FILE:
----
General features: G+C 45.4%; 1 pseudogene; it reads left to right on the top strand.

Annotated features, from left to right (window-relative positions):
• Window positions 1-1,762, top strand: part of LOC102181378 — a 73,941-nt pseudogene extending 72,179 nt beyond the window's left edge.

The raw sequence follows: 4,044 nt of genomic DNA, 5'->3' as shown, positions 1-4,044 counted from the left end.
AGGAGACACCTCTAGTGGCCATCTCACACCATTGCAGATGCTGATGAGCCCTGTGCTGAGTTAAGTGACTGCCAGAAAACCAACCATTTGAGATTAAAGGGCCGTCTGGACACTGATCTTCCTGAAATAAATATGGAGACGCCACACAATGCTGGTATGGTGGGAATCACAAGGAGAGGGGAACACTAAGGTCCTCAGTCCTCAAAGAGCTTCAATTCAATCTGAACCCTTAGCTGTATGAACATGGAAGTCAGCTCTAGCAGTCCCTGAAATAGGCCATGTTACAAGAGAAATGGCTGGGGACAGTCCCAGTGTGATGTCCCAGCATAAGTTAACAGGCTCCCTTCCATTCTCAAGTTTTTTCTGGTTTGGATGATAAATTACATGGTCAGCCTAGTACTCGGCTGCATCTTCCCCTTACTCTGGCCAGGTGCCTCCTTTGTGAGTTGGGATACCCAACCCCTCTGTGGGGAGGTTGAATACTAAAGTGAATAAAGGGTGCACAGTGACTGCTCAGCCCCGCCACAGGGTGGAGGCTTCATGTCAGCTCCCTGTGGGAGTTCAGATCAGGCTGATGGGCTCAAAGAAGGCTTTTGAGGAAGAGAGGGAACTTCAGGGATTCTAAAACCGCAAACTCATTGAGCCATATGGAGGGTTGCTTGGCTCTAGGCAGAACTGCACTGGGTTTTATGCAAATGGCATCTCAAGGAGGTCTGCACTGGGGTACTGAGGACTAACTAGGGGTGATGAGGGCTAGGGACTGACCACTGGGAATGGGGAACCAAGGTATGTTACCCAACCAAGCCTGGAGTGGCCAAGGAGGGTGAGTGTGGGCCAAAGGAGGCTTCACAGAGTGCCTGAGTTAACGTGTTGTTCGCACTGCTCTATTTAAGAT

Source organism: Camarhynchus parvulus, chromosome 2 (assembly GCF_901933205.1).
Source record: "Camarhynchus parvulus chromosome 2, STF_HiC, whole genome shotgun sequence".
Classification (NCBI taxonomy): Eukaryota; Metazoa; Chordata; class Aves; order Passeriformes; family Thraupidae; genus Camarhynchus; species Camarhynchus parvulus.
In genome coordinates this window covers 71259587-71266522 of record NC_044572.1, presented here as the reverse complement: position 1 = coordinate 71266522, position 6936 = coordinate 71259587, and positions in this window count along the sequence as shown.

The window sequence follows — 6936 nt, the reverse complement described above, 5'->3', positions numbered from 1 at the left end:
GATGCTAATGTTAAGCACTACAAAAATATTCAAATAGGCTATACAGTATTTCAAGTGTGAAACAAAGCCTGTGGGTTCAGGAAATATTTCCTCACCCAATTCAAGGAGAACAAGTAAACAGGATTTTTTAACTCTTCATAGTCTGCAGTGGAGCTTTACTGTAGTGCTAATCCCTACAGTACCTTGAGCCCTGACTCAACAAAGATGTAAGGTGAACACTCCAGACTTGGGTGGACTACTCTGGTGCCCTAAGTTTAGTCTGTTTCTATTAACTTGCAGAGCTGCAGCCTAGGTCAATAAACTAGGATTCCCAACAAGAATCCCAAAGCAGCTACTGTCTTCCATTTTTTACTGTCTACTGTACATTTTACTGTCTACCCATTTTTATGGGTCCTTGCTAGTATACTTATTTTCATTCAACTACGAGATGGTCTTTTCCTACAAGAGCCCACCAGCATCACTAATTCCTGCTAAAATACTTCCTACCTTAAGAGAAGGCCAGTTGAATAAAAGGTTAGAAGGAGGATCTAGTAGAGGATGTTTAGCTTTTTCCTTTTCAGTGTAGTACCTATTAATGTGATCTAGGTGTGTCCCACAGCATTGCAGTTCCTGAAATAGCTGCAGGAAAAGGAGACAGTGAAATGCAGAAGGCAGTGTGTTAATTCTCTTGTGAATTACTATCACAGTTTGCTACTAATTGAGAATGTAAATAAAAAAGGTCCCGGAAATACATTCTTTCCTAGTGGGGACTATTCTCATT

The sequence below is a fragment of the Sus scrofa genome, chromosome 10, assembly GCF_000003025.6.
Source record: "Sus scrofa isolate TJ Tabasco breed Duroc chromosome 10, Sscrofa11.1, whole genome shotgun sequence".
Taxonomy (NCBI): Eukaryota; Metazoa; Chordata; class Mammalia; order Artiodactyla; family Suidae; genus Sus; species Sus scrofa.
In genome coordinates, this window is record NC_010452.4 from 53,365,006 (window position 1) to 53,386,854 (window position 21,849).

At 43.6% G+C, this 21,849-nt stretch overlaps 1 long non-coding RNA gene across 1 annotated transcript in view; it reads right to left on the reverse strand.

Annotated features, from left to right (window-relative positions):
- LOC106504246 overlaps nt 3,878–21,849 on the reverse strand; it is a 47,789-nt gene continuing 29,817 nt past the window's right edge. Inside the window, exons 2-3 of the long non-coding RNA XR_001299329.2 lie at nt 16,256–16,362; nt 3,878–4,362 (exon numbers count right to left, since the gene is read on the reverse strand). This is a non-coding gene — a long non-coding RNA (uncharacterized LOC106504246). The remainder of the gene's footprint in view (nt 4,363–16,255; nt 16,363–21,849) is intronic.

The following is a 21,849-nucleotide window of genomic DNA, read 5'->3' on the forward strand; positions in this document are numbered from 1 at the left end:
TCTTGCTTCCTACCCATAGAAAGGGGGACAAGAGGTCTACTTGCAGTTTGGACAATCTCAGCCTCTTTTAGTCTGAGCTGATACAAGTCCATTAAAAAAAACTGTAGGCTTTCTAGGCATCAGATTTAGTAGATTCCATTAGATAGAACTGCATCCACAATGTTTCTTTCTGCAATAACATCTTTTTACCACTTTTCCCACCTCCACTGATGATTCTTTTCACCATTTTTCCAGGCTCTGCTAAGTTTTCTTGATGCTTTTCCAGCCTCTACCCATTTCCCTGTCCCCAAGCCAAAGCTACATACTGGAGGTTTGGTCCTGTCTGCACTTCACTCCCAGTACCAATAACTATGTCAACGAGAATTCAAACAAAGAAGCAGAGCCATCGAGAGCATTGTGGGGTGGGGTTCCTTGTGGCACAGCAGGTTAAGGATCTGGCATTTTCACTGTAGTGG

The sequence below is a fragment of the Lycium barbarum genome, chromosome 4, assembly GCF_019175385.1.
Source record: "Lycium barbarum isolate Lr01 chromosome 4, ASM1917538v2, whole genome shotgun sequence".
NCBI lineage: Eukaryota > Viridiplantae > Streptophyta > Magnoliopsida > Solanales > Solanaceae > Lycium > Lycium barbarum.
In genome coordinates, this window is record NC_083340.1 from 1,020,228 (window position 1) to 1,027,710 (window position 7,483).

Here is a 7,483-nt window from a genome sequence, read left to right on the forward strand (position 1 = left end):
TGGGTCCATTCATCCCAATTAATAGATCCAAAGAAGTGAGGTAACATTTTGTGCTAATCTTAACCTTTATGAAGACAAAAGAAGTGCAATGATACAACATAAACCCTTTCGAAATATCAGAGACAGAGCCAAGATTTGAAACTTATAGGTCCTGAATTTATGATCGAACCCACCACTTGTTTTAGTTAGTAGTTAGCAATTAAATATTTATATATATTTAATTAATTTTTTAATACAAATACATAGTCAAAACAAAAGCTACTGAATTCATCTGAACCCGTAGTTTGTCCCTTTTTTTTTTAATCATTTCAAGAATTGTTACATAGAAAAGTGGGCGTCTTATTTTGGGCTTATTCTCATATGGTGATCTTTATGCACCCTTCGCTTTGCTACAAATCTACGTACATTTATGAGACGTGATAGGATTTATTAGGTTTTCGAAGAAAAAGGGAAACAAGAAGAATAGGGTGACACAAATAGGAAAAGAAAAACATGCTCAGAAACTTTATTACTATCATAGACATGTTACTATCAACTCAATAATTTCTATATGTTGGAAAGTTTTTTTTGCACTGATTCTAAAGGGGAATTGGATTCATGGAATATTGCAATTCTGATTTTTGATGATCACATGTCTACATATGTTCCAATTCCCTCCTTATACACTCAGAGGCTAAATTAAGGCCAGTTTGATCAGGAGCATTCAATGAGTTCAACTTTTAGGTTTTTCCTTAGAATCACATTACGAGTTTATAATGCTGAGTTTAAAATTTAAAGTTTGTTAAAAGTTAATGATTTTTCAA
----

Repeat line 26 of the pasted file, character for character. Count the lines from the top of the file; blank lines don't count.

TGGGTCCATTCATCCCAATTAATAGATCCAAAGAAGTGAGGTAACATTTTGTGCTAATCTTAACCTTTATGAAGACAAAAGAAGTGCAATGATACAACATAAACCCTTTCGAAATATCAGAGACAGAGCCAAGATTTGAAACTTATAGGTCCTGAATTTATGATCGAACCCACCACTTGTTTTAGTTAGTAGTTAGCAATTAAATATTTATATATATTTAATTAATTTTTTAATACAAATACATAGTCAAAACAAAAGCTACTGAATTCATCTGAACCCGTAGTTTGTCCCTTTTTTTTTTAATCATTTCAAGAATTGTTACATAGAAAAGTGGGCGTCTTATTTTGGGCTTATTCTCATATGGTGATCTTTATGCACCCTTCGCTTTGCTACAAATCTACGTACATTTATGAGACGTGATAGGATTTATTAGGTTTTCGAAGAAAAAGGGAAACAAGAAGAATAGGGTGACACAAATAGGAAAAGAAAAACATGCTCAGAAACTTTATTACTATCATAGACATGTTACTATCAACTCAATAATTTCTATATGTTGGAAAGTTTTTTTTGCACTGATTCTAAAGGGGAATTGGATTCATGGAATATTGCAATTCTGATTTTTGATGATCACATGTCTACATATGTTCCAATTCCCTCCTTATACACTCAGAGGCTAAATTAAGGCCAGTTTGATCAGGAGCATTCAATGAGTTCAACTTTTAGGTTTTTCCTTAGAATCACATTACGAGTTTATAATGCTGAGTTTAAAATTTAAAGTTTGTTAAAAGTTAATGATTTTTCAA